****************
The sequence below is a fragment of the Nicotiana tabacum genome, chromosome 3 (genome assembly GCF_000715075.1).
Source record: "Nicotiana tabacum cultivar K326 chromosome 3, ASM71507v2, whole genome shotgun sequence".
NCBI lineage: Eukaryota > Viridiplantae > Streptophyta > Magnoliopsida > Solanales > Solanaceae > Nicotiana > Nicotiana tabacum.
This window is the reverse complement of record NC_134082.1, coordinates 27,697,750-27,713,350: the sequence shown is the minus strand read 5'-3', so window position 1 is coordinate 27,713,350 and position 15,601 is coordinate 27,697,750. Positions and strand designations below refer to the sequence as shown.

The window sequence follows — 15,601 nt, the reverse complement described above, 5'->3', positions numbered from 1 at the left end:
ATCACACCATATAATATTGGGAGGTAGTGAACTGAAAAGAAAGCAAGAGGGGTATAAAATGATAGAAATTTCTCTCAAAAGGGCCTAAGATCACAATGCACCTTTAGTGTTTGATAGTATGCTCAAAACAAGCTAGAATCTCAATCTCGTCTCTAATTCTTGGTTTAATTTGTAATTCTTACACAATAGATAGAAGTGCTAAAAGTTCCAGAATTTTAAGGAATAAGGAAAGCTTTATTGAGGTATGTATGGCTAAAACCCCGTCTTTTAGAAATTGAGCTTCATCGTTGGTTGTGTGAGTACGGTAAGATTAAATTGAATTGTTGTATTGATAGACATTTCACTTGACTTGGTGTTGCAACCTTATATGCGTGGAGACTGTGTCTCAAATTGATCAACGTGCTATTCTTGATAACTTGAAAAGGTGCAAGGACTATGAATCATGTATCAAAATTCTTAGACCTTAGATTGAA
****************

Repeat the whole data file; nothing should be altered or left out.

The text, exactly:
The sequence below is a fragment of the Nicotiana tabacum genome, chromosome 3 (genome assembly GCF_000715075.1).
Source record: "Nicotiana tabacum cultivar K326 chromosome 3, ASM71507v2, whole genome shotgun sequence".
NCBI lineage: Eukaryota > Viridiplantae > Streptophyta > Magnoliopsida > Solanales > Solanaceae > Nicotiana > Nicotiana tabacum.
This window is the reverse complement of record NC_134082.1, coordinates 27,697,750-27,713,350: the sequence shown is the minus strand read 5'-3', so window position 1 is coordinate 27,713,350 and position 15,601 is coordinate 27,697,750. Positions and strand designations below refer to the sequence as shown.

The window sequence follows — 15,601 nt, the reverse complement described above, 5'->3', positions numbered from 1 at the left end:
ATCACACCATATAATATTGGGAGGTAGTGAACTGAAAAGAAAGCAAGAGGGGTATAAAATGATAGAAATTTCTCTCAAAAGGGCCTAAGATCACAATGCACCTTTAGTGTTTGATAGTATGCTCAAAACAAGCTAGAATCTCAATCTCGTCTCTAATTCTTGGTTTAATTTGTAATTCTTACACAATAGATAGAAGTGCTAAAAGTTCCAGAATTTTAAGGAATAAGGAAAGCTTTATTGAGGTATGTATGGCTAAAACCCCGTCTTTTAGAAATTGAGCTTCATCGTTGGTTGTGTGAGTACGGTAAGATTAAATTGAATTGTTGTATTGATAGACATTTCACTTGACTTGGTGTTGCAACCTTATATGCGTGGAGACTGTGTCTCAAATTGATCAACGTGCTATTCTTGATAACTTGAAAAGGTGCAAGGACTATGAATCATGTATCAAAATTCTTAGACCTTAGATTGAA